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Between Mario Draghi and the European Central Bank's plan to buy bonds of member EU nations to improve liquidity and the growing likelihood that the Federal Reserve will introduce a third round of quantitative easing, the markets keep marching higher without fail. For skeptics like me, that's an opportunity to see whether companies have earned their current valuations.
Keep in mind that some companies deserve their current valuations. High-power fiber-laser and amplifier company IPG Photonics (Nasdaq: IPGP ) has been in full rally mode ever since reporting blowout second-quarter results at the end of July. IPG noted a 23% rise in net income and announced it sees strong demand going forward despite macroeconomic uncertainty.
Still, other companies might deserve a kick in the pants. Here's a look at three companies that could be worth selling.
Bad for your health
There's not much to dislike about companies involved in the organic and natural food business. Whole Foods Market's outperformance has shown that consumers are more than willing to pay a premium for more nutritious food options. However, that doesn't mean that every natural and organic food producer is a walk-in-the-park "buy," which is precisely why I'd suggest not going down Annie's (NYSE: BNNY ) aisle anytime soon.
Simply put, Annie's growth rates are nowhere near robust enough to keep up with its lofty valuation. Annie's first-quarter results that highlighted a 20% increase in sales and 17% jump in net income were solid, but don't justify a forward P/E of 45 or a price-to-book of 11. Instead, I'd consider trading Annie's for a better value within the sector, Hain Celestial (Nasdaq: HAIN ) . Hain is actually poised to outgrow Annie's this year based on revenue, and trades at closer to three times book value and just 24 times forward earnings. Hain also boasts a considerably more diverse natural and organic food product line than Annie's. For Hain the math makes sense; for Annie's it doesn't -- it's as simple as that.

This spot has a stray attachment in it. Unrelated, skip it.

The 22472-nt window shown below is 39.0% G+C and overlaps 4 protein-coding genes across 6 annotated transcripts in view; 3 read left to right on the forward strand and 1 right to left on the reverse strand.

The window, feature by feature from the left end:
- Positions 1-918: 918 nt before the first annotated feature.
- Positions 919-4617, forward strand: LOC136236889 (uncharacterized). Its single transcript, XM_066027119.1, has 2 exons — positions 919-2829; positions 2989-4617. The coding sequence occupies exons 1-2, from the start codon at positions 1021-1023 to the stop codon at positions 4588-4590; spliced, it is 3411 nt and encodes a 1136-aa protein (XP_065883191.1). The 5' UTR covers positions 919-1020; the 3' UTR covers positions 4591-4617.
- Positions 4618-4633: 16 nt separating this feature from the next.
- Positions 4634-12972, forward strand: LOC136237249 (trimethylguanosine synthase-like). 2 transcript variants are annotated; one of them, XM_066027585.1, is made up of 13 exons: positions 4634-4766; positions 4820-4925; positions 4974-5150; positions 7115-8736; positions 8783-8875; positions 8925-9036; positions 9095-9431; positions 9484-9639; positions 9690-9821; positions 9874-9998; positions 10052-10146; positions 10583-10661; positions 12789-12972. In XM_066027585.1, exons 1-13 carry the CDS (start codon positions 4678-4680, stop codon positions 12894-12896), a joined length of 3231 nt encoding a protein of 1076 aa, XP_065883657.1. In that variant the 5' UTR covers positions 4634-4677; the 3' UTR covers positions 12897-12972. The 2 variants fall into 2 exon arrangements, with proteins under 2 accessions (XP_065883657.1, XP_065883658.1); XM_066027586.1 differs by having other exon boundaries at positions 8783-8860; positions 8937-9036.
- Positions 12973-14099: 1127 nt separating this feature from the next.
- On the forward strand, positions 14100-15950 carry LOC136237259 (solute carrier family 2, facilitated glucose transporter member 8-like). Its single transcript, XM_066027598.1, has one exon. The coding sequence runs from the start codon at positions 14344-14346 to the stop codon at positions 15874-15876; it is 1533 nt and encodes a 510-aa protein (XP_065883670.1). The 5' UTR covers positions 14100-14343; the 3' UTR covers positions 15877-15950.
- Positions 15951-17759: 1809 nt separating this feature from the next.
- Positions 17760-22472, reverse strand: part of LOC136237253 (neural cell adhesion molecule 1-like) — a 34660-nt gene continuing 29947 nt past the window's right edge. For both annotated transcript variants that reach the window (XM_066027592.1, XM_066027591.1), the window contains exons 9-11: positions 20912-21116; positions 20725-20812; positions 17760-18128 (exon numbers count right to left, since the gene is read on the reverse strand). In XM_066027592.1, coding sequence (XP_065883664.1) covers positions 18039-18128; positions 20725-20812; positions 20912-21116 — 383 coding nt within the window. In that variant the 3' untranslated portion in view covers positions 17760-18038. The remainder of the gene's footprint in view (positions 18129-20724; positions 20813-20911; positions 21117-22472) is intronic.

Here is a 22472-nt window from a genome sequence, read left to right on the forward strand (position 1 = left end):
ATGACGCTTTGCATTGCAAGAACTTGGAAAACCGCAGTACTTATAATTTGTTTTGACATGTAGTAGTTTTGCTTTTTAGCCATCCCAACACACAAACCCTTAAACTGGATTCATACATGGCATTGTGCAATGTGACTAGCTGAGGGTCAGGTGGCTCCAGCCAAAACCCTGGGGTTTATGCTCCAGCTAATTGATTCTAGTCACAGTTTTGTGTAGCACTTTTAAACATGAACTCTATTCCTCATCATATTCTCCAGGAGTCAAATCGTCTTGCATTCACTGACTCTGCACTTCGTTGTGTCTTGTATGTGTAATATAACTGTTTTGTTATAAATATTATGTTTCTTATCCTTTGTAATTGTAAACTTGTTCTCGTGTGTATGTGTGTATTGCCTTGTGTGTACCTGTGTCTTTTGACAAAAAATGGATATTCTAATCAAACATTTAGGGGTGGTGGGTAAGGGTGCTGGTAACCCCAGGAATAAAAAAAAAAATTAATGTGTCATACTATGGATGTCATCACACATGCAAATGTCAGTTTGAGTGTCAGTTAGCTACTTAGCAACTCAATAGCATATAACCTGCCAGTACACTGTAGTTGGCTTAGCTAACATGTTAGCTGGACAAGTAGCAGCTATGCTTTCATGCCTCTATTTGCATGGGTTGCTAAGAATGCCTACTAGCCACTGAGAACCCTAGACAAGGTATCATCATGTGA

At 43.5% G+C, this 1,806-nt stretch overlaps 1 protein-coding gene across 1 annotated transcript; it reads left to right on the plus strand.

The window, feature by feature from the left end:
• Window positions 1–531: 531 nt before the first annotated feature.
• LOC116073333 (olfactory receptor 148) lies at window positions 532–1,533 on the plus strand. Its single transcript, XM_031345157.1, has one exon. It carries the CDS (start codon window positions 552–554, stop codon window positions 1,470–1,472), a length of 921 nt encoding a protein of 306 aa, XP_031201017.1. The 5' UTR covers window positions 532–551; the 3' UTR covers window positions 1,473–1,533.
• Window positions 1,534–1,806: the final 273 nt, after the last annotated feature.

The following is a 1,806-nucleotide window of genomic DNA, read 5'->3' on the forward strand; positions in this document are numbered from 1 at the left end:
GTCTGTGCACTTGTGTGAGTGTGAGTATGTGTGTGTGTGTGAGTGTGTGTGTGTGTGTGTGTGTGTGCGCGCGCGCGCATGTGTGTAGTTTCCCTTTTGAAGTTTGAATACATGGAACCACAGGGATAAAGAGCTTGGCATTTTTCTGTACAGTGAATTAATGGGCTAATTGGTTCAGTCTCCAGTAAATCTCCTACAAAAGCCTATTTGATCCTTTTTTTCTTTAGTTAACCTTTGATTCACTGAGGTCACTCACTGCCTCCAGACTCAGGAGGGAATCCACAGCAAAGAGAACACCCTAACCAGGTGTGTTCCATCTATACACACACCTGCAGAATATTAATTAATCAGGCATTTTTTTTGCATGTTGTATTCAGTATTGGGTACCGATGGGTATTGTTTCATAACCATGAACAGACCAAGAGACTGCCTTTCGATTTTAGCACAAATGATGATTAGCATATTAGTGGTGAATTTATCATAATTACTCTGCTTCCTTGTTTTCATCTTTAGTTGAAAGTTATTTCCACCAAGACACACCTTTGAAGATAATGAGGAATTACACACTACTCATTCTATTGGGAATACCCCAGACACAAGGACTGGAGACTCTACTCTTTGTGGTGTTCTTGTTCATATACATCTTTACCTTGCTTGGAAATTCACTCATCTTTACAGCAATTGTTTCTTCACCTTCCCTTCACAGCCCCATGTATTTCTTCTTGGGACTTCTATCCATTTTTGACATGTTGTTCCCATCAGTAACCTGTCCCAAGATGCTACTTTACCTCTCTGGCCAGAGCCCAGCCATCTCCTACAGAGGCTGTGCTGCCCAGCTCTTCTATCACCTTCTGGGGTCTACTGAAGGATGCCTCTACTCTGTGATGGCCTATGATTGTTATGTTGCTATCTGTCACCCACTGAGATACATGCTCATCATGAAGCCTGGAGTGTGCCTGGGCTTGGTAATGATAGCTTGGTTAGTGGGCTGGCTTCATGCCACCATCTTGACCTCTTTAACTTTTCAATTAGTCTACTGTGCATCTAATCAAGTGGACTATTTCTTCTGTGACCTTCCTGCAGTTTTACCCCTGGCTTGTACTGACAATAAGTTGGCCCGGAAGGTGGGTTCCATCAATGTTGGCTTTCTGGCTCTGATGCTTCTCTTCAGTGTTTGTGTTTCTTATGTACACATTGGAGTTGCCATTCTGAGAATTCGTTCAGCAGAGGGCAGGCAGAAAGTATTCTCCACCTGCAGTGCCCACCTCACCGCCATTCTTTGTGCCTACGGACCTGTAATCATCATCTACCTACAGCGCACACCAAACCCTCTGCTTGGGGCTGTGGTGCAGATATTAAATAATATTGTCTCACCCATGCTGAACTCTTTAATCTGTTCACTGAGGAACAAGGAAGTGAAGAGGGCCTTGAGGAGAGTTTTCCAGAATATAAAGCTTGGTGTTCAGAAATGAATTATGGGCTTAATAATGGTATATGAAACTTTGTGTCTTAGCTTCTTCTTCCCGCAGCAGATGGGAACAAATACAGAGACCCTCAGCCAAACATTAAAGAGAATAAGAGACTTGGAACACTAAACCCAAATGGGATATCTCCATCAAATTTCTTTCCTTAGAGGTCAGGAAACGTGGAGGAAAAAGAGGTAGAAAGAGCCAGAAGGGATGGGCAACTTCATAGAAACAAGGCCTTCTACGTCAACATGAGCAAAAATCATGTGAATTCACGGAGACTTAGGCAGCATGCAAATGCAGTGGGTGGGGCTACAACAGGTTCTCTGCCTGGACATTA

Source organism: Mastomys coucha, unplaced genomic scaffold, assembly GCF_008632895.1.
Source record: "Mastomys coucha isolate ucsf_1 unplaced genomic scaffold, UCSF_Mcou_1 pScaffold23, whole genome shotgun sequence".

Heading down the drain?
Care for another example of a company that isn't a complete disaster but whose valuation might be overdone? Say hello to Chemed (NYSE: CHE ) , the owner of the Roto-Rooter plumbing business and of the nation's largest hospice providers, Vitas. In Chemed's second-quarter report, it noted a 9% increase in revenue and a 4% increase in admissions from Vitas. Chemed's plumbing business, however, continued to go down the drain with revenue and profits falling year over year. Although Chemed's valuation doesn't appear excessive on paper (just 12 times forward earnings), I have a hard time justifying why the company would head higher from here.
Considering that the full implementation of the Affordable Care Act is less than two years away, I see the potential for Medicare reimbursements falling and Vitas' costs rising as pretty likely. I also don't see any catalysts for the company's plumbing business, which keeps dragging down its results. If I were Chemed, I'd honestly consider selling the plumbing side of its business and focusing solely on its hospice operations, which offer safer long-term growth. Over the last three quarters, Chemed has missed Wall Street's EPS estimates twice and met them once -- not exactly a promising track record. To me, Chemed appears fully valued here and unlikely to outperform moving forward.
Fanning the flame of failure
I feel like I'm suffering from deja vu as I look at Bon-Ton Stores' (Nasdaq: BONT ) shoot to the moon after it reported robust August same-store sales growth of 2.2%. That's right… 2.2%! Since reporting its second-quarter results in August that demonstrated a "whopping" 0.1% increase in same-store sales, and a 120-basis-point decline in gross margin, Bon-Ton's share price has more than doubled! Are shareholders on crazy pills? Yes... I do believe they are.
As my Foolish colleague Alyce Lomax outlined last week, Bon-Ton's plans to get younger with its clothing have been a miserable failure for a handful of retailers recently -- most notably Talbots. It's also worth noting that Bon-Ton attributes most of its gains to cost-cutting, e-commerce growth, and a rebound in jewelry sales. To this I respond by saying that cost-cutting will only help the company's bottom line so far; nearly every retailer is seeing strength in their online sales, so is this really that special?; and jewelry spending could weaken over the near-term as consumer spending and credit usage decline. Furthermore, Bon-Ton still isn't profitable on a trailing basis! Needless to say, I second Alyce's sentiment in avoiding this retailer at all costs.
This week is a reminder that not every company worth selling is inherently bad -- except for Bon-Ton, which appears to be a train wreck. Chemed and Annie's both have reasonable long-term growth prospects, but there are near-term aspects that make each uniquely unattractive at their current prices.
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